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In 2016, when Donald J. Trump was first elected, a wave of white-hot fear washed over me. It was a feeling I've never felt before. And pray to never feel again.
I'd purposely gone to sleep early on election night, so I wouldn't have to face the results as soon as they were posted. I remember checking my phone, hours after the results had been revealed, to find that Trump had indeed won the election. I was half-asleep and swore I was dreaming. I rubbed my eyes, but the red proof was still there on Twitter. How could this be? How could it be that a man who endorses racism, homophobia, and all of the other phobias, would be the face of a nation once graced with Obama years? I knew, at that moment, that my vote didn’t matter. (But in 2020, I will for sure be voting!) Everything that Obama had left behind was now destroyed by a man who claimed that white supremacists “were good people.”
I went to class the next day, only to find it being canceled, due to the emotional distress throughout the campus. My professor gave us the option to stay, but encouraged us to leave, to take a day of reflection and self-care, and asked us to return to class the next week with optimism. I walked around the city of Atlanta with a heavy heart and even more crippling anxiety. I watched a group of children exit a school bus on a field trip and wondered what their futures would hold, or if they were even aware of the election results. A few days after the election, I created a project, Ain’t It Awesome to Be Black (PT. II), where I whitewashed the faces of my black female friends with white spray paint. When I presented the project, to the same professor who’d canceled class after election day, she and the class were brought to tears.
Now, almost three years into the Trump Era, I am fueled by the words, hatred, and bigotry this man continues to instill on America. I am no longer afraid, nor pessimistic, of what this man has in store for us. I face him, as he addresses the public, instead of walking away from the TV with a racing heart. I now listen to the words of this man, and take note, pushing them into a creative outlet. Here, I write at 21 and a senior at the college where I had my first taste of racism as a freshman—and continue to experience it on a daily basis due to the allowance of intolerance for anyone who’s not a cisgendered white male millionaire—my letter to Donald J Trump:
Dear President Trump,
I do not ask for you to change the world overnight, but I do ask you to change your views. It may not be easy, but it sure is possible. I recall the night of your election clearly, emphasizing the dread and fear that you would indeed be our president. I still search for the euphoric feeling I’d experienced when I was a sixth grader at a magnet middle school, that marked the start of the Obama Era—one that you claimed stripped America of its “greatness.” But little do you understand, Mr. Trump, that the Obama era inspired a light-skinned black child to stop at nothing, including white supremacists. Now, as a college senior, I see that your views and your speeches and your policies have tainted some of the minds at my college. I experience daily the effects of America’s past (which now have become our present), something I never worried about when Obama was president. I will say, however, that I am no longer a timid sophomore. I have gained strength in your two years of being president. Your presidency has driven me to create projects about the black experience, interview people of color and showcase their stories, and even submit my own photographs of my black and LGBTQ+ friends to Grand Central Station in New York, where they were showcased in October during a photo exhibition. Thank you, President Trump, for I may have never been able to create these bodies of work without your guidance. I close this letter with a request that you take the time to get to know the fellow Americans you claim to cherish and love. Not just the ones with the same financial figures as you, but the ones of color, the ones who feel ostracized because of their gender identity/expression/sexuality, the ones sitting on the poverty line, and the ones who have lost children in school massacres because you refuse to enforce stricter gun control laws. And then once you do all of that, please do share how great America is.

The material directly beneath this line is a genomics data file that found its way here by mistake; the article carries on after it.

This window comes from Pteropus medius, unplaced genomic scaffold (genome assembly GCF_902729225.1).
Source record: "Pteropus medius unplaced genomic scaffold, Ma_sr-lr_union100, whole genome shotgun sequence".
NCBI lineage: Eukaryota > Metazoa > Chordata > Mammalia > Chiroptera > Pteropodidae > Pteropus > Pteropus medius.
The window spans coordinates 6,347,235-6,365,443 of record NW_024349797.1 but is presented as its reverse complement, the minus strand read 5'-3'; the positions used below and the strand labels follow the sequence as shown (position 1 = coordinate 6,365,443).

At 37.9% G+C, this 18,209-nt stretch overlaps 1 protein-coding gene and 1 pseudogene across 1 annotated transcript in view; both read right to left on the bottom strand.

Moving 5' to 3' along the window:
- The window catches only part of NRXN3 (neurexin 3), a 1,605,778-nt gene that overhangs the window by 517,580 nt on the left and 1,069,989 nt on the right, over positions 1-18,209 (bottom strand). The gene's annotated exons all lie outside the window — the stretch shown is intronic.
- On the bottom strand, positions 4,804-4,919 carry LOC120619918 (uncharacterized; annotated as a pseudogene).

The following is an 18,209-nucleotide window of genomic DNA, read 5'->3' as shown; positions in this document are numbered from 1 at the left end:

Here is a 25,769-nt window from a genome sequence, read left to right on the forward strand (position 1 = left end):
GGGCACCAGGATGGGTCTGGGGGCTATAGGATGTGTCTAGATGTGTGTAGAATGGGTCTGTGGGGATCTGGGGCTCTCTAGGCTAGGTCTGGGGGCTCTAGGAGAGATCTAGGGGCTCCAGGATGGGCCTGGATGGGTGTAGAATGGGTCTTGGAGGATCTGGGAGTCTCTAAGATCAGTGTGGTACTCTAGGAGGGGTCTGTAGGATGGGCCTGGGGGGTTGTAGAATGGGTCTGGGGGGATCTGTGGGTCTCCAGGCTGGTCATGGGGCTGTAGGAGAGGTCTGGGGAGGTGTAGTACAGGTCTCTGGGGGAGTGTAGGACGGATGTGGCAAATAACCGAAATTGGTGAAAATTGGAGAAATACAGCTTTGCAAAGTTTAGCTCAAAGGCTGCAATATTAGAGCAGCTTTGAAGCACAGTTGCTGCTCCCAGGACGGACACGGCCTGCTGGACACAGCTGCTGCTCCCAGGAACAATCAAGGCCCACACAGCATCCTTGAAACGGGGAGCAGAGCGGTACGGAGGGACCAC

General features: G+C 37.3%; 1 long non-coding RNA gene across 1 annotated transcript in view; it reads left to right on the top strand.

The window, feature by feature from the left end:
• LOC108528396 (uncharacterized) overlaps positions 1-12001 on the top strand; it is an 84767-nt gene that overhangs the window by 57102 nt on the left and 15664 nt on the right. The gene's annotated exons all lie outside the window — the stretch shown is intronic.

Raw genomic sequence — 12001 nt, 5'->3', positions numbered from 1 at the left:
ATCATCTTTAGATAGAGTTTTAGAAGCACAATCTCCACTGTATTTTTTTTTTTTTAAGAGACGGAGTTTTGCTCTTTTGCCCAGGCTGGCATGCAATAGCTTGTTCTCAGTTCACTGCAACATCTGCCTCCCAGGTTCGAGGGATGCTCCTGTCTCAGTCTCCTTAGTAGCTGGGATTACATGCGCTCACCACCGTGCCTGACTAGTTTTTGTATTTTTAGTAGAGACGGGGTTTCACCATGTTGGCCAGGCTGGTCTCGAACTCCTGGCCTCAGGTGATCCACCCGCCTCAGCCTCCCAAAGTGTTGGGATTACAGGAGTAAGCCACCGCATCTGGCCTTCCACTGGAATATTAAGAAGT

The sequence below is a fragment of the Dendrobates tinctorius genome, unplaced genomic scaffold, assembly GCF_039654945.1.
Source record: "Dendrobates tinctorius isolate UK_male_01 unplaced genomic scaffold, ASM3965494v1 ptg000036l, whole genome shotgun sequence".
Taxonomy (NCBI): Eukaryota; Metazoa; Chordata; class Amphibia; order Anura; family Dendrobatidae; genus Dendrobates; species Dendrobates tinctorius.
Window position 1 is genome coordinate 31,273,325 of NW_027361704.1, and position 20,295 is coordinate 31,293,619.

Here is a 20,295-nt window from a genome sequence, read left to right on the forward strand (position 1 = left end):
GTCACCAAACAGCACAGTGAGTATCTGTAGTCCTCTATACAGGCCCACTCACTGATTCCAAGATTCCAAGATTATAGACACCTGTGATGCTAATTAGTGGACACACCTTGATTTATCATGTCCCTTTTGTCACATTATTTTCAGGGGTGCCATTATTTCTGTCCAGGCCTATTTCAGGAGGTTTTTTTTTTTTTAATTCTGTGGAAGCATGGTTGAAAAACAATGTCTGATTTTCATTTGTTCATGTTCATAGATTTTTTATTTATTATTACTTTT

Ain't It Awesome to Be Black? PT. II (2016)
Ain't It Awesome to Be Black Pt. II was created after the 2016 election results. I spray painted over the original photos I'd taken during my freshman year, where I'd created a project about the black experience and highlighted the hairstyles of black females on campus (inspired by Lorna Simpson). I then scanned the spray-painted photos in order to create digital files.